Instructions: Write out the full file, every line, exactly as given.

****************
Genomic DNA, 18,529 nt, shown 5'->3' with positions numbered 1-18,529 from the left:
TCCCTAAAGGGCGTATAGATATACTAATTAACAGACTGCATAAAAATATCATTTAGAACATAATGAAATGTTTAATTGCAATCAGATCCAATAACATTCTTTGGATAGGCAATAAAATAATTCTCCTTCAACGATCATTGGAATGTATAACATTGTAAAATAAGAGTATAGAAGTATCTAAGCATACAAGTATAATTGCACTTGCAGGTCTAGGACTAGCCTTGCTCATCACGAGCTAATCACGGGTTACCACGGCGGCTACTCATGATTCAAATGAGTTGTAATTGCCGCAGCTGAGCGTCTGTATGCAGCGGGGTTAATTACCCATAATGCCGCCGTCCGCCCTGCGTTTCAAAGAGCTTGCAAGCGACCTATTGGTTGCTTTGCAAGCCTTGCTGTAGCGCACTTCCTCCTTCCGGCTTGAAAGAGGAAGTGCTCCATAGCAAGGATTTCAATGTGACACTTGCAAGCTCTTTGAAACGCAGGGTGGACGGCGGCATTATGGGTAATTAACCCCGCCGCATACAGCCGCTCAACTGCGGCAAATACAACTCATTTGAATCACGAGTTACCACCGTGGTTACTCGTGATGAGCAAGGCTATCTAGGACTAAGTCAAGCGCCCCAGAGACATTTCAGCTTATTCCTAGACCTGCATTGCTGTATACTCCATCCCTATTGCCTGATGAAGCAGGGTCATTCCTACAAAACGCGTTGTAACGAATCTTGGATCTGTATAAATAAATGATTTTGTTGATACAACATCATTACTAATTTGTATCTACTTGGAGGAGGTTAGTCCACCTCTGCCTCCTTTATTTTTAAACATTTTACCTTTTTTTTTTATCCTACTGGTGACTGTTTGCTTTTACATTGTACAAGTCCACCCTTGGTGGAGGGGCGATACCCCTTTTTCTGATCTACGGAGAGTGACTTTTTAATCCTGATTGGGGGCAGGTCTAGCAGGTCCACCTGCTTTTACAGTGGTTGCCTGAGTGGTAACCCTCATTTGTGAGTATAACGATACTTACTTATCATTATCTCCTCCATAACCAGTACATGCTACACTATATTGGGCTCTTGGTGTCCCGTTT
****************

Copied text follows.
Genomic DNA, 18,529 nt, shown 5'->3' with positions numbered 1-18,529 from the left:
TCCCTAAAGGGCGTATAGATATACTAATTAACAGACTGCATAAAAATATCATTTAGAACATAATGAAATGTTTAATTGCAATCAGATCCAATAACATTCTTTGGATAGGCAATAAAATAATTCTCCTTCAACGATCATTGGAATGTATAACATTGTAAAATAAGAGTATAGAAGTATCTAAGCATACAAGTATAATTGCACTTGCAGGTCTAGGACTAGCCTTGCTCATCACGAGCTAATCACGGGTTACCACGGCGGCTACTCATGATTCAAATGAGTTGTAATTGCCGCAGCTGAGCGTCTGTATGCAGCGGGGTTAATTACCCATAATGCCGCCGTCCGCCCTGCGTTTCAAAGAGCTTGCAAGCGACCTATTGGTTGCTTTGCAAGCCTTGCTGTAGCGCACTTCCTCCTTCCGGCTTGAAAGAGGAAGTGCTCCATAGCAAGGATTTCAATGTGACACTTGCAAGCTCTTTGAAACGCAGGGTGGACGGCGGCATTATGGGTAATTAACCCCGCCGCATACAGCCGCTCAACTGCGGCAAATACAACTCATTTGAATCACGAGTTACCACCGTGGTTACTCGTGATGAGCAAGGCTATCTAGGACTAAGTCAAGCGCCCCAGAGACATTTCAGCTTATTCCTAGACCTGCATTGCTGTATACTCCATCCCTATTGCCTGATGAAGCAGGGTCATTCCTACAAAACGCGTTGTAACGAATCTTGGATCTGTATAAATAAATGATTTTGTTGATACAACATCATTACTAATTTGTATCTACTTGGAGGAGGTTAGTCCACCTCTGCCTCCTTTATTTTTAAACATTTTACCTTTTTTTTTTATCCTACTGGTGACTGTTTGCTTTTACATTGTACAAGTCCACCCTTGGTGGAGGGGCGATACCCCTTTTTCTGATCTACGGAGAGTGACTTTTTAATCCTGATTGGGGGCAGGTCTAGCAGGTCCACCTGCTTTTACAGTGGTTGCCTGAGTGGTAACCCTCATTTGTGAGTATAACGATACTTACTTATCATTATCTCCTCCATAACCAGTACATGCTACACTATATTGGGCTCTTGGTGTCCCGTTT